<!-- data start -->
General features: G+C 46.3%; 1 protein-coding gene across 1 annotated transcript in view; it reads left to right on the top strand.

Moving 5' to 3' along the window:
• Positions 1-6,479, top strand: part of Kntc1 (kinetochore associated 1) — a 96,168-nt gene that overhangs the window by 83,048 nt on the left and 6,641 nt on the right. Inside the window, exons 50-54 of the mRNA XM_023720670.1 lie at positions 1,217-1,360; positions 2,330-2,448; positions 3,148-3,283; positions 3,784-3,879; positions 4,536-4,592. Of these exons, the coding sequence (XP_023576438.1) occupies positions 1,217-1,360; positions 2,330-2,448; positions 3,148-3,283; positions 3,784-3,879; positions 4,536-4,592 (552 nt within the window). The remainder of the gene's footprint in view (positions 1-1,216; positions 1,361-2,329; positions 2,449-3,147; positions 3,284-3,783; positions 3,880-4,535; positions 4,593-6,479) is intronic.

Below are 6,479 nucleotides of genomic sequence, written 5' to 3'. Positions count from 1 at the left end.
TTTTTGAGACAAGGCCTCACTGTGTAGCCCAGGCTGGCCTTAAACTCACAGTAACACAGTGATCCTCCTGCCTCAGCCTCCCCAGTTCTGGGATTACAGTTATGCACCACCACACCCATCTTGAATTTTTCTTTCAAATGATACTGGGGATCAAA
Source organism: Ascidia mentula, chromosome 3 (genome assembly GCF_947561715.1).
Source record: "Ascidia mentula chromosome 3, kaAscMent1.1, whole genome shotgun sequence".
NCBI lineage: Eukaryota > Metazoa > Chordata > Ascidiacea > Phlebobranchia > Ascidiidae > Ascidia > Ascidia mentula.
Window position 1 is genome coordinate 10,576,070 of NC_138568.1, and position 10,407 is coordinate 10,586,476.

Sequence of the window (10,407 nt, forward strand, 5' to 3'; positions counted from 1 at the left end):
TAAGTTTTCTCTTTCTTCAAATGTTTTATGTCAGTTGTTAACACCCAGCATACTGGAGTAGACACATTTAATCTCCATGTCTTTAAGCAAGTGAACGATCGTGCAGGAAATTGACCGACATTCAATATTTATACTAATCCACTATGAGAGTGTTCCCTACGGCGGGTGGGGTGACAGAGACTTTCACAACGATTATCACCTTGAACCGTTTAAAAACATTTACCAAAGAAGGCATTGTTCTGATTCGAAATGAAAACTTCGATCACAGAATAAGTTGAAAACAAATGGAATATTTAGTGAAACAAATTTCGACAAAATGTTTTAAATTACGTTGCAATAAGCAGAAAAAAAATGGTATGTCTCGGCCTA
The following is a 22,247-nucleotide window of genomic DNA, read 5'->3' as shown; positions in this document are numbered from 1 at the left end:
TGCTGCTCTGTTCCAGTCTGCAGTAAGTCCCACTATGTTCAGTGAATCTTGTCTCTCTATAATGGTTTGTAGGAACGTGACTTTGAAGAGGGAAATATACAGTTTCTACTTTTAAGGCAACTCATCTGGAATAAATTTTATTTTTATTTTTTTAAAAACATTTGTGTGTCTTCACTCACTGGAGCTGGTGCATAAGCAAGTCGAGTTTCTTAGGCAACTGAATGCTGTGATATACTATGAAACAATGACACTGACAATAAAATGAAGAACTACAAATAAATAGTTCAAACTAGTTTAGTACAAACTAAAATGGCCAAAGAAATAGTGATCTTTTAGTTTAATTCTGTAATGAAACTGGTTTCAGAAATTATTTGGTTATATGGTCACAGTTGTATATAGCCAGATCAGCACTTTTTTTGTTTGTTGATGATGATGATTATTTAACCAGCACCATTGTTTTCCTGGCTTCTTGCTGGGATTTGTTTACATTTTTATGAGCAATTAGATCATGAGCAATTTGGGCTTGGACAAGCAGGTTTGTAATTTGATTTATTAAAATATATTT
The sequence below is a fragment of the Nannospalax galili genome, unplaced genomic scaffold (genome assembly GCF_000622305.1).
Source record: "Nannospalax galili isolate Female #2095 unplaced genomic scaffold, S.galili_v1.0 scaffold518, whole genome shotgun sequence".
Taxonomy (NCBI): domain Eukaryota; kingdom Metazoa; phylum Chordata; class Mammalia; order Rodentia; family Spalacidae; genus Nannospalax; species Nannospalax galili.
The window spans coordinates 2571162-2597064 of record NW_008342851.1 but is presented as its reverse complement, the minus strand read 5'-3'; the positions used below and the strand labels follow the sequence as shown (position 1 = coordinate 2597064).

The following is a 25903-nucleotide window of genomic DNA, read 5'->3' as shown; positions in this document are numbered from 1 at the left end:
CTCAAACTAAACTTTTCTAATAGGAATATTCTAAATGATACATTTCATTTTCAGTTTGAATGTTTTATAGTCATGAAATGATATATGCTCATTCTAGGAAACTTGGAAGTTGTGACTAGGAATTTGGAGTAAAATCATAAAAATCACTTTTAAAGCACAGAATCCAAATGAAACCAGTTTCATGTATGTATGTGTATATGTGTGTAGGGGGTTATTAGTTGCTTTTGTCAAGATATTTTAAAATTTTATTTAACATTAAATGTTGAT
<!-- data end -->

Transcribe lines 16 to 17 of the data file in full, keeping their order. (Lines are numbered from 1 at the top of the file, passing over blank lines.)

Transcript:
Taxonomy (NCBI): domain Eukaryota; kingdom Metazoa; phylum Chordata; class Mammalia; order Rodentia; family Spalacidae; genus Nannospalax; species Nannospalax galili.
The window spans coordinates 2571162-2597064 of record NW_008342851.1 but is presented as its reverse complement, the minus strand read 5'-3'; the positions used below and the strand labels follow the sequence as shown (position 1 = coordinate 2597064).